Faces of Judaism

David Ben Gurion (1886-1973) was journalist, Zionist activist, political leader, and the first Prime Minister of Israel.

David Ben-Gurion

Ben Gurion emigrated from Poland to Palestine in 1906. His Hebrew-Zionist education and the anti-Semitism he experienced in Europe led him to dedicate himself to realizing the dream of a Jewish national home. He was expelled from Palestine in 1915 for his nationalist activities. He traveled to the United States and worked there to organize support for a Jewish State.


In 1918, after World War I, Ben Gurion returned to Palestine, now under British Mandate. He witnessed the growing anti-Semitism in Europe and the growing tension in Palestine between Arabs and Jews as the number of Jewish immigrants to Palestine grew.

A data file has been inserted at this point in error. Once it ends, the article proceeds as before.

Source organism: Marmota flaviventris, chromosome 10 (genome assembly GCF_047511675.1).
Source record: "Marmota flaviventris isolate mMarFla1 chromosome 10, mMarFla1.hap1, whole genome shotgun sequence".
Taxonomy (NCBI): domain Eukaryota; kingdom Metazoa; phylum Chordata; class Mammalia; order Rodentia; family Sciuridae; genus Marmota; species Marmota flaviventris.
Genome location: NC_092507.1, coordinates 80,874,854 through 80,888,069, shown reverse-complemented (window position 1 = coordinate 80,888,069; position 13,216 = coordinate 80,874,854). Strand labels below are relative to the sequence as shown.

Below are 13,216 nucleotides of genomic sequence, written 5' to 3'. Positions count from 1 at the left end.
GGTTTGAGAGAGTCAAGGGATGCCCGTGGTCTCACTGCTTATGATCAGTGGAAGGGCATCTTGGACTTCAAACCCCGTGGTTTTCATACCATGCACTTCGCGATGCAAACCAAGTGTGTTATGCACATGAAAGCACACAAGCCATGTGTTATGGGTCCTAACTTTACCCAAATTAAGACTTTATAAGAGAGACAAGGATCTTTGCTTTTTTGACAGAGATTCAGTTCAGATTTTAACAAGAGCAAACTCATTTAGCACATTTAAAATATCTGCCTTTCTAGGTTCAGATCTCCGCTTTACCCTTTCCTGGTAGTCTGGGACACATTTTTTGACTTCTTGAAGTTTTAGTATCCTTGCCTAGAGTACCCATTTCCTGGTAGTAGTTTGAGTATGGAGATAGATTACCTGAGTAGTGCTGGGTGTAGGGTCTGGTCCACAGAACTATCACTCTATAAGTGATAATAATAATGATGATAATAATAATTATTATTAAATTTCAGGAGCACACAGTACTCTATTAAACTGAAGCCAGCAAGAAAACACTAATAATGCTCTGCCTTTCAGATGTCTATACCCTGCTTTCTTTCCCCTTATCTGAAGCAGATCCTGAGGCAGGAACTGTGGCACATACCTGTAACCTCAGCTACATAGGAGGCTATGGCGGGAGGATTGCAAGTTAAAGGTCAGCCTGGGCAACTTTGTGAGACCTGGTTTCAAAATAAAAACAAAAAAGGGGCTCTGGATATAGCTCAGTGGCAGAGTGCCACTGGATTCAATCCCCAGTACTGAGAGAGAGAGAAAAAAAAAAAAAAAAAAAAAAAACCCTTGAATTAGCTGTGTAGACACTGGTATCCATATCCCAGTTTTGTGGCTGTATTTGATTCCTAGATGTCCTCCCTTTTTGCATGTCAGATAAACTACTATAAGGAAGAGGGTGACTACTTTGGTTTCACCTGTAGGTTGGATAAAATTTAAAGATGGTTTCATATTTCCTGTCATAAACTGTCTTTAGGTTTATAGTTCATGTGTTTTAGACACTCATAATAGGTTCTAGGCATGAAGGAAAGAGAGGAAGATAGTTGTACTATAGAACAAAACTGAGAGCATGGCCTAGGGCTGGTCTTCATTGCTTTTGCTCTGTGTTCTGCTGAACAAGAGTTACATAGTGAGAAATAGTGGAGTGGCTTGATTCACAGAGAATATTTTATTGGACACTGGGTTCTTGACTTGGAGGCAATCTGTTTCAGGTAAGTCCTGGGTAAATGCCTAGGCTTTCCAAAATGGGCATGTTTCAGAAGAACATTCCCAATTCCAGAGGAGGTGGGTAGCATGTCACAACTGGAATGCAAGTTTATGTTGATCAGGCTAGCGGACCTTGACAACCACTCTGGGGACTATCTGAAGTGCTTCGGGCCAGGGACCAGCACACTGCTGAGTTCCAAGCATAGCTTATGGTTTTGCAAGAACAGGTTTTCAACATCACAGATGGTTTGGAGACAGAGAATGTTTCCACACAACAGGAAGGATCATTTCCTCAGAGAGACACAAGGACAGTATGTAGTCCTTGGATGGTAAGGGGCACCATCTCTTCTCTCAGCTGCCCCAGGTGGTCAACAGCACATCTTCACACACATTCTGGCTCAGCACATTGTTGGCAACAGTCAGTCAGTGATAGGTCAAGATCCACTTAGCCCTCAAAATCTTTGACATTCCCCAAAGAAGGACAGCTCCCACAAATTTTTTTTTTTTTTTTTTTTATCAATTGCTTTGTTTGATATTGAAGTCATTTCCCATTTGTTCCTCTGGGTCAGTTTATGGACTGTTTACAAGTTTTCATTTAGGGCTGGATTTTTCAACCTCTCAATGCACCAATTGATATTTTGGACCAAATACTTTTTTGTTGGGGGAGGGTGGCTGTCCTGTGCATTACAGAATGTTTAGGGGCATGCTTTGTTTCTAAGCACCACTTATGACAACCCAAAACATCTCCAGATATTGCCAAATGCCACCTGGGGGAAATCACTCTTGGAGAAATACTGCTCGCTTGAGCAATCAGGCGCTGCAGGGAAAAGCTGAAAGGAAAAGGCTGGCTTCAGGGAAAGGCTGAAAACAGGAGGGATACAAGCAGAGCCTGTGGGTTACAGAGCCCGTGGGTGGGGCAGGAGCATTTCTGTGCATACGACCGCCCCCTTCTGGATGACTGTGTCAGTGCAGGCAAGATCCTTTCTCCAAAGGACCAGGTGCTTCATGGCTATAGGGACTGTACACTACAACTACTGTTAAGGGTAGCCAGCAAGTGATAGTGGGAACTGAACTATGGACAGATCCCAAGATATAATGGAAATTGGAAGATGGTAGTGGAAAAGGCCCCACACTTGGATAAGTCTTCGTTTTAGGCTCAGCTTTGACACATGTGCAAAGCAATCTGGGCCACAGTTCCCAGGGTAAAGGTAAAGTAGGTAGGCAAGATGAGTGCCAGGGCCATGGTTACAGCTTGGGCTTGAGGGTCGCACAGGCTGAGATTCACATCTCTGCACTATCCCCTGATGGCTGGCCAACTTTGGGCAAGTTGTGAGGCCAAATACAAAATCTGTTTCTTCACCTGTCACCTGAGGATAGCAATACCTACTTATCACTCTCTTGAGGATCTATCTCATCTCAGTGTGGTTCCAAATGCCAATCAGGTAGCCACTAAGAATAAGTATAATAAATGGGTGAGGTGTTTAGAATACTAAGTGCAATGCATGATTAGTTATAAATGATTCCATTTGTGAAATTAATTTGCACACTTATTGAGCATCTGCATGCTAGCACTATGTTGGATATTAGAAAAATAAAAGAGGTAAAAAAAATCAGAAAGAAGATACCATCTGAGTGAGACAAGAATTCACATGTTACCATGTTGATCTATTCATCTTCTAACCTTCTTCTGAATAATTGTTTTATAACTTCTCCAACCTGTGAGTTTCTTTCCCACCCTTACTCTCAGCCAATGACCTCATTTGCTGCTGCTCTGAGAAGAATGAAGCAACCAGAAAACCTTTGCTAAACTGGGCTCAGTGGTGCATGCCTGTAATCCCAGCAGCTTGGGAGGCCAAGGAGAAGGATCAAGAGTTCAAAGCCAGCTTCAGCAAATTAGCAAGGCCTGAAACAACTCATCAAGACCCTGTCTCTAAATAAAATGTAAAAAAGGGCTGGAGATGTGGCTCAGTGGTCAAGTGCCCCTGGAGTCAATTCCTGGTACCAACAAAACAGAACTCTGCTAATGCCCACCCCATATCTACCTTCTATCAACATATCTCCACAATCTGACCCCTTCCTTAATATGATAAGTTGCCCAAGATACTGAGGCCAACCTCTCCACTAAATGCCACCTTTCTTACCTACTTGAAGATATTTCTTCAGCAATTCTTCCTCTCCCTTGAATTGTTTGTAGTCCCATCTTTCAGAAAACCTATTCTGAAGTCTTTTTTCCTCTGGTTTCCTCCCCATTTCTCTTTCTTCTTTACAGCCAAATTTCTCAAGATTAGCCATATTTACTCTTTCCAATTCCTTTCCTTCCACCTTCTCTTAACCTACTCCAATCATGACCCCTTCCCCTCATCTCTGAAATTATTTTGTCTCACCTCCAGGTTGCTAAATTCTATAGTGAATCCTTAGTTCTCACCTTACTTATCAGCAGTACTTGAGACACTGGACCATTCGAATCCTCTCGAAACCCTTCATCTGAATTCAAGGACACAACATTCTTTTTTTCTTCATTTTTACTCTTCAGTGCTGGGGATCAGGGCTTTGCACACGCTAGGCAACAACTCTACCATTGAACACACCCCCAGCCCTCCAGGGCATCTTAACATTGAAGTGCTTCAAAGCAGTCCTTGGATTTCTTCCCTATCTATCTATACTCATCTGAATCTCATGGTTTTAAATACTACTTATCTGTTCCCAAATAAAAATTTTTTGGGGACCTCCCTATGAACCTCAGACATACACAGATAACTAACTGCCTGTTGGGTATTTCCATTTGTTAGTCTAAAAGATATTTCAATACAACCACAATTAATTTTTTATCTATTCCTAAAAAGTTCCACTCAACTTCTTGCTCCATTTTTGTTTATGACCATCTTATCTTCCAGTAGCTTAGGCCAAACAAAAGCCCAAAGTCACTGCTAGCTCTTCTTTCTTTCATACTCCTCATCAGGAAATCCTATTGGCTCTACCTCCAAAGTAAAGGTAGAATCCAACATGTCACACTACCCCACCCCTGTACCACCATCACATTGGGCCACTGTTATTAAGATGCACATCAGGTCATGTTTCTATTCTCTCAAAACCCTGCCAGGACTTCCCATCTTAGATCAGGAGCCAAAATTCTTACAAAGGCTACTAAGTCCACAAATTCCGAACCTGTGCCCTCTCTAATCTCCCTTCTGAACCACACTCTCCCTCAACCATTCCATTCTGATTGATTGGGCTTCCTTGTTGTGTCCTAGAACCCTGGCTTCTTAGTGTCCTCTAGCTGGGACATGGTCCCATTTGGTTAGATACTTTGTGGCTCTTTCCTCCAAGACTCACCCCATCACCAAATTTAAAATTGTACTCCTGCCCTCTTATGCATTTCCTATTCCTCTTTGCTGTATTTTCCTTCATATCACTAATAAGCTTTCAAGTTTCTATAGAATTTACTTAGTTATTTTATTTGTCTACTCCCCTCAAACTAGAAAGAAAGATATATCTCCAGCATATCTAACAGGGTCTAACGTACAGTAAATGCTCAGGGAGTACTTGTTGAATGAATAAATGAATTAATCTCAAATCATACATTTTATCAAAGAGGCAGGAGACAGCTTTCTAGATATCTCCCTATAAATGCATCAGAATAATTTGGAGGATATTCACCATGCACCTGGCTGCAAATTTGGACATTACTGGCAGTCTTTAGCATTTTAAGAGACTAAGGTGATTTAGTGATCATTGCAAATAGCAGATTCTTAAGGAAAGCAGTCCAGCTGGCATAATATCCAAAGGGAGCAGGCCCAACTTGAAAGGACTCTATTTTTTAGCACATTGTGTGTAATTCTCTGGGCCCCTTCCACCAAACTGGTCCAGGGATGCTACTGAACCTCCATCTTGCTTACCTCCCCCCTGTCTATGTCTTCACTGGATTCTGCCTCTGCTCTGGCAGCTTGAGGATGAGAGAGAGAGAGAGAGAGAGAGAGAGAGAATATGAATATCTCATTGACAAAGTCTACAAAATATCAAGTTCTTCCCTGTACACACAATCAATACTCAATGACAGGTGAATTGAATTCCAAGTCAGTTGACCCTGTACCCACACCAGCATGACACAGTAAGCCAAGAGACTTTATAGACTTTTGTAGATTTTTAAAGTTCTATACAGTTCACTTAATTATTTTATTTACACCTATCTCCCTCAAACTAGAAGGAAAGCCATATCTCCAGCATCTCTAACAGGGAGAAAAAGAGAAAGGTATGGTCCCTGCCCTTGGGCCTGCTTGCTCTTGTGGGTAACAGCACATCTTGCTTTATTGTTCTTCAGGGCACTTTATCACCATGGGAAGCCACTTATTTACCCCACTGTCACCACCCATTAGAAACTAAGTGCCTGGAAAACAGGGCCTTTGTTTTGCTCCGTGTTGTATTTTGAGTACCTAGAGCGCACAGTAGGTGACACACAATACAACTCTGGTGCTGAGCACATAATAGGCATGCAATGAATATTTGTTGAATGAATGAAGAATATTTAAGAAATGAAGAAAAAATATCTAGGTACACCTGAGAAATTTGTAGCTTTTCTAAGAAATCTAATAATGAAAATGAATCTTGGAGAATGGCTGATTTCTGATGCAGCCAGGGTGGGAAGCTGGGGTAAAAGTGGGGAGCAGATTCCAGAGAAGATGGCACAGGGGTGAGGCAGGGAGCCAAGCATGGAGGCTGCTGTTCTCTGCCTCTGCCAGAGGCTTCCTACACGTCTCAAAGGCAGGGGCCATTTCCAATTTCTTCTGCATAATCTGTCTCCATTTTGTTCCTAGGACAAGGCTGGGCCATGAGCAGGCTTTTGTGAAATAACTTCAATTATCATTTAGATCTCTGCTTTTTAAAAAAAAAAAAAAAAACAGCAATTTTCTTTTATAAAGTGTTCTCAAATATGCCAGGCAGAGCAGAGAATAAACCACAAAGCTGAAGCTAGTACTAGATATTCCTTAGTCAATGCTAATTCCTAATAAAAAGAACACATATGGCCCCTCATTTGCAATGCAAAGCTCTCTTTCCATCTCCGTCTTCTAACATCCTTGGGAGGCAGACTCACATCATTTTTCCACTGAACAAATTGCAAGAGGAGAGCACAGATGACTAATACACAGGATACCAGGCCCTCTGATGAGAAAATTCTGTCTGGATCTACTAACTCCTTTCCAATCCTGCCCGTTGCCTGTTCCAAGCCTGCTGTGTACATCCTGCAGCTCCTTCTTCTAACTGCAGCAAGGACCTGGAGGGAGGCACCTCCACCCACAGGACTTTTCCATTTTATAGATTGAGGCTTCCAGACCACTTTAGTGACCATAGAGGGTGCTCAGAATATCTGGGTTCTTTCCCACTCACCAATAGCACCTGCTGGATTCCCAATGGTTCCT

During World War II, Ben Gurion sent thousands of Jews from Palestine to fight in the British army against the Nazis and he organized underground agencies to bring thousands of Jewish refugees from Europe into Palestine.

Given the 1947 U.N. Plan to partition Palestine into a Jewish State and an Arab State, Ben Gurion, elected to be Israel’s Prime Minister, declared Israel’s independence on May 14, 1948.

Ben Gurion’s leadership during the War of Independence caused many to view him as a modern-day combination of King David, Moses, and George Washington.

In the 1956 War, Ben Gurion led the Jewish State to victory again. Ben Gurion was in is 80s when Israel was victorious in the 1967 Six-Day War. Ben Gurion made it clear that he thought Israel should keep Jerusalem undivided, but should relinquish the newly gained territories in return for peace. Ben Gurion died in 1973, after the Yom Kippur War.


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